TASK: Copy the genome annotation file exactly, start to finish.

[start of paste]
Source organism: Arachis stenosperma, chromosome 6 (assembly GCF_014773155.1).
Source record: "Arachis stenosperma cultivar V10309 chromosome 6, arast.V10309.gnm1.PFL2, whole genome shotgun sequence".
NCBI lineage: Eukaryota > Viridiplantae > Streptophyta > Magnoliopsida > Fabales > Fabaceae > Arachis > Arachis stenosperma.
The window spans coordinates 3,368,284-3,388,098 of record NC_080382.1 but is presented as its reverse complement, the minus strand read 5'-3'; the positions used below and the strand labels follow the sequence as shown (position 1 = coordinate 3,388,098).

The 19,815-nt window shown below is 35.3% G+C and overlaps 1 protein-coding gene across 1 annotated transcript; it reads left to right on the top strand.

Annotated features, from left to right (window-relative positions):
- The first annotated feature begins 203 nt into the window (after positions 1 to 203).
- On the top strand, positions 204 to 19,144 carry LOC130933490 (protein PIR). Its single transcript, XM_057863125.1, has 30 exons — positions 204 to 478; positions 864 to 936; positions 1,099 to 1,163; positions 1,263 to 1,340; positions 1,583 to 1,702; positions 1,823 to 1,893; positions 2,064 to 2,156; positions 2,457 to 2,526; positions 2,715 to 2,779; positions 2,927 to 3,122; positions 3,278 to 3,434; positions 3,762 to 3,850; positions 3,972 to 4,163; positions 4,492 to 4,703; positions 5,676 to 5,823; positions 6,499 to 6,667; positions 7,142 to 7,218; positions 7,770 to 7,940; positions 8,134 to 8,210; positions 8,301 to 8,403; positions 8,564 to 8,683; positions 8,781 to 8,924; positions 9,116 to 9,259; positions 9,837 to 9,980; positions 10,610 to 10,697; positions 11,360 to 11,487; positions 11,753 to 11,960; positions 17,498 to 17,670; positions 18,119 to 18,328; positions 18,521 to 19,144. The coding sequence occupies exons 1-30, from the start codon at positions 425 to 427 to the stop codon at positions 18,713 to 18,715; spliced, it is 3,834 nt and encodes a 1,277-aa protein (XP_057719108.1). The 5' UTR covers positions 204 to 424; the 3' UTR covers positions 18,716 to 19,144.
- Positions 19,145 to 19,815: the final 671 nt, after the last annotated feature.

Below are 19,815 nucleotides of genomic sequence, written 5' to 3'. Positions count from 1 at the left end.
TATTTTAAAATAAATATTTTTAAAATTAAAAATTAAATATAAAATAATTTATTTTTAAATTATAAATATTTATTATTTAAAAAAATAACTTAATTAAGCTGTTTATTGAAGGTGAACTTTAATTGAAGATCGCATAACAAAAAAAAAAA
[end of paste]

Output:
Source organism: Arachis stenosperma, chromosome 6 (assembly GCF_014773155.1).
Source record: "Arachis stenosperma cultivar V10309 chromosome 6, arast.V10309.gnm1.PFL2, whole genome shotgun sequence".
NCBI lineage: Eukaryota > Viridiplantae > Streptophyta > Magnoliopsida > Fabales > Fabaceae > Arachis > Arachis stenosperma.
The window spans coordinates 3,368,284-3,388,098 of record NC_080382.1 but is presented as its reverse complement, the minus strand read 5'-3'; the positions used below and the strand labels follow the sequence as shown (position 1 = coordinate 3,388,098).

The 19,815-nt window shown below is 35.3% G+C and overlaps 1 protein-coding gene across 1 annotated transcript; it reads left to right on the top strand.

Annotated features, from left to right (window-relative positions):
- The first annotated feature begins 203 nt into the window (after positions 1 to 203).
- On the top strand, positions 204 to 19,144 carry LOC130933490 (protein PIR). Its single transcript, XM_057863125.1, has 30 exons — positions 204 to 478; positions 864 to 936; positions 1,099 to 1,163; positions 1,263 to 1,340; positions 1,583 to 1,702; positions 1,823 to 1,893; positions 2,064 to 2,156; positions 2,457 to 2,526; positions 2,715 to 2,779; positions 2,927 to 3,122; positions 3,278 to 3,434; positions 3,762 to 3,850; positions 3,972 to 4,163; positions 4,492 to 4,703; positions 5,676 to 5,823; positions 6,499 to 6,667; positions 7,142 to 7,218; positions 7,770 to 7,940; positions 8,134 to 8,210; positions 8,301 to 8,403; positions 8,564 to 8,683; positions 8,781 to 8,924; positions 9,116 to 9,259; positions 9,837 to 9,980; positions 10,610 to 10,697; positions 11,360 to 11,487; positions 11,753 to 11,960; positions 17,498 to 17,670; positions 18,119 to 18,328; positions 18,521 to 19,144. The coding sequence occupies exons 1-30, from the start codon at positions 425 to 427 to the stop codon at positions 18,713 to 18,715; spliced, it is 3,834 nt and encodes a 1,277-aa protein (XP_057719108.1). The 5' UTR covers positions 204 to 424; the 3' UTR covers positions 18,716 to 19,144.
- Positions 19,145 to 19,815: the final 671 nt, after the last annotated feature.

Below are 19,815 nucleotides of genomic sequence, written 5' to 3'. Positions count from 1 at the left end.
TATTTTAAAATAAATATTTTTAAAATTAAAAATTAAATATAAAATAATTTATTTTTAAATTATAAATATTTATTATTTAAAAAAATAACTTAATTAAGCTGTTTATTGAAGGTGAACTTTAATTGAAGATCGCATAACAAAAAAAAAAA